Sunday, June 16, 2013
The Golem And The Jinni by Helene Wecker
A golem is a creature of Jewish folklore, an inanimate being made of clay who is created and brought to life to serve a master and have no desires or thoughts of its own. A jinni is another spelling for the more common word genie, as in a genie in a bottle; a magical being who can sometimes be trapped to serve another's desires. Helene Wecker has employed these two fabled creatures to create a magical novel that will enchant readers.
The golem is created in Poland in 1899. The young man who comes to the rabbi who knows the incantations to create such a being is about to emigrate to New York. He wants a wife to accompany him and is not the kind of man who can attract one. The rabbi creates the golem and tells the man how to activate it, and how to destroy it if necessary. For if a golem has reason to become violent, it is almost impossible to stop it and it becomes necessary to destroy it. The man activates the golem, then doesn't survive the trip. The Golem is set adrift in New York, a new being who must make her way as well as learn the ways of humans and hide her nature.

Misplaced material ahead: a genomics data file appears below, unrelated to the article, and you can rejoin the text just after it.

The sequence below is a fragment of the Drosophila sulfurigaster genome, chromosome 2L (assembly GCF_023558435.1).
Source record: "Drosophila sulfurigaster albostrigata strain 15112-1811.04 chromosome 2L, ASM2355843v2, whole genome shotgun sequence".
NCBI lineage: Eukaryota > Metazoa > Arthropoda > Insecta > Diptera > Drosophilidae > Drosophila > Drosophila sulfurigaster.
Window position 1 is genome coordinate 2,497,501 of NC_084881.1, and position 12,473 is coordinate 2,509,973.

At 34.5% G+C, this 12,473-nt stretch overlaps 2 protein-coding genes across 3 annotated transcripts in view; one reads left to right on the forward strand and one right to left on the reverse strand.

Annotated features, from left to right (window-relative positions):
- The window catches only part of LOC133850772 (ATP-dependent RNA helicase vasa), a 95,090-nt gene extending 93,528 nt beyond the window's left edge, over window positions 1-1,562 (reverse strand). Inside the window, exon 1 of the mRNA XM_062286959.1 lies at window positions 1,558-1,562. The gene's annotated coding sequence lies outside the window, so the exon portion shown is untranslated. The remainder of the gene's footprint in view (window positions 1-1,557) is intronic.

The jinni has lived for hundreds of years in the desert. He is lured by boredom to get involved in the lives of the humans who share the desert with him, and his involvement leads to his captivity at the hands of a wizard. He is entombed in a brass vase which ends up buried in the desert. It is found and becomes a kitchen utensil, used and passed down in a family until it makes its way to New York City also. When it needs repair, the owner takes it to the local metalworker. In the process of repairing it, the jinni is released. A master metal worker, the jinni starts a life as apprentice/partner to the man who released him.
Two magical creatures, both in New York, both desperate to hide their different natures from those who surround them. Unlikely as it seems, they meet and begin a friendship of sorts. What follows is sheer magic and readers will not soon forget their story.
This is a debut novel, and readers will be anxious to read Wecker's next work, to see if she can possibly create another work that is as wonderful as this one. It is imaginative, creative, and the reader will not be able to pull away from this world she has created. This book is recommended for fantasy readers and for anyone ready to believe there is more in this world than the prosaic humdrum that makes up most of our lives.